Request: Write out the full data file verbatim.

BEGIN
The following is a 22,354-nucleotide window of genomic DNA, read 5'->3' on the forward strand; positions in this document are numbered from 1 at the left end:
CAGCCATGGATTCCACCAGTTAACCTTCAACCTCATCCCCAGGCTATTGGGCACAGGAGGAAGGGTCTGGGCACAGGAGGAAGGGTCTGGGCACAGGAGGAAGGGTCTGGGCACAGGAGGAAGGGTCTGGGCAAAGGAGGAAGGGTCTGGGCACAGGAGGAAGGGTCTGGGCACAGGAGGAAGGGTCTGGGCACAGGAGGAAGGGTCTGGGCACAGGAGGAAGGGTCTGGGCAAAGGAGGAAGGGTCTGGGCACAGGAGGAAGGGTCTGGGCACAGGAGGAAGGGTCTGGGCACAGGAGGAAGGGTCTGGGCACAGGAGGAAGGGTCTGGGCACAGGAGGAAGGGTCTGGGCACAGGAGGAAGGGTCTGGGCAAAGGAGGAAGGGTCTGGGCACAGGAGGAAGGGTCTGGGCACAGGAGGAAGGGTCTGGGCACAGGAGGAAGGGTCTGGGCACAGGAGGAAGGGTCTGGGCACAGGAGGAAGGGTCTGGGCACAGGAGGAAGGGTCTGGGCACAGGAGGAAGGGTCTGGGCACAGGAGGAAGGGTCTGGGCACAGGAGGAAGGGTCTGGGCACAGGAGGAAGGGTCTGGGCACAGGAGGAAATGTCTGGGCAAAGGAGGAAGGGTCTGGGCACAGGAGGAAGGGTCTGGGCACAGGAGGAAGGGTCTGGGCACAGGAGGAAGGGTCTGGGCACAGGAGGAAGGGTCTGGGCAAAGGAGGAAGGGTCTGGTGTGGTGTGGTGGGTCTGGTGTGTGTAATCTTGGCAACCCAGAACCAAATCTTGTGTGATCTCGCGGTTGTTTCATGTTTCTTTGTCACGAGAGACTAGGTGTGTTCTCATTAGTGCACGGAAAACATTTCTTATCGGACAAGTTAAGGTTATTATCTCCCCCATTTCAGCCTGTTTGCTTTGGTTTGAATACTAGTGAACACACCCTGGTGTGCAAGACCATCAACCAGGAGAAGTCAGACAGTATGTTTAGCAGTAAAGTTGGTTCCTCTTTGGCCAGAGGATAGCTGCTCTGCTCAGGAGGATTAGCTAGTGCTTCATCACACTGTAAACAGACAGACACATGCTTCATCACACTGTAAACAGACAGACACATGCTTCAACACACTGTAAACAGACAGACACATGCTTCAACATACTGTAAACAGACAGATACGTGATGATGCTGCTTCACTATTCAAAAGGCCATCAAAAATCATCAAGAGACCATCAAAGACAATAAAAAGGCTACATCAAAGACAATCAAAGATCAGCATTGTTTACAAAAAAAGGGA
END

The following is a 22,354-nucleotide window of genomic DNA, read 5'->3' on the forward strand; positions in this document are numbered from 1 at the left end:
CAGCCATGGATTCCACCAGTTAACCTTCAACCTCATCCCCAGGCTATTGGGCACAGGAGGAAGGGTCTGGGCACAGGAGGAAGGGTCTGGGCACAGGAGGAAGGGTCTGGGCACAGGAGGAAGGGTCTGGGCAAAGGAGGAAGGGTCTGGGCACAGGAGGAAGGGTCTGGGCACAGGAGGAAGGGTCTGGGCACAGGAGGAAGGGTCTGGGCACAGGAGGAAGGGTCTGGGCAAAGGAGGAAGGGTCTGGGCACAGGAGGAAGGGTCTGGGCACAGGAGGAAGGGTCTGGGCACAGGAGGAAGGGTCTGGGCACAGGAGGAAGGGTCTGGGCACAGGAGGAAGGGTCTGGGCACAGGAGGAAGGGTCTGGGCAAAGGAGGAAGGGTCTGGGCACAGGAGGAAGGGTCTGGGCACAGGAGGAAGGGTCTGGGCACAGGAGGAAGGGTCTGGGCACAGGAGGAAGGGTCTGGGCACAGGAGGAAGGGTCTGGGCACAGGAGGAAGGGTCTGGGCACAGGAGGAAGGGTCTGGGCACAGGAGGAAGGGTCTGGGCACAGGAGGAAGGGTCTGGGCACAGGAGGAAGGGTCTGGGCACAGGAGGAAATGTCTGGGCAAAGGAGGAAGGGTCTGGGCACAGGAGGAAGGGTCTGGGCACAGGAGGAAGGGTCTGGGCACAGGAGGAAGGGTCTGGGCACAGGAGGAAGGGTCTGGGCAAAGGAGGAAGGGTCTGGTGTGGTGTGGTGGGTCTGGTGTGTGTAATCTTGGCAACCCAGAACCAAATCTTGTGTGATCTCGCGGTTGTTTCATGTTTCTTTGTCACGAGAGACTAGGTGTGTTCTCATTAGTGCACGGAAAACATTTCTTATCGGACAAGTTAAGGTTATTATCTCCCCCATTTCAGCCTGTTTGCTTTGGTTTGAATACTAGTGAACACACCCTGGTGTGCAAGACCATCAACCAGGAGAAGTCAGACAGTATGTTTAGCAGTAAAGTTGGTTCCTCTTTGGCCAGAGGATAGCTGCTCTGCTCAGGAGGATTAGCTAGTGCTTCATCACACTGTAAACAGACAGACACATGCTTCATCACACTGTAAACAGACAGACACATGCTTCAACACACTGTAAACAGACAGACACATGCTTCAACATACTGTAAACAGACAGATACGTGATGATGCTGCTTCACTATTCAAAAGGCCATCAAAAATCATCAAGAGACCATCAAAGACAATAAAAAGGCTACATCAAAGACAATCAAAGATCAGCATTGTTTACAAAAAAAGGGA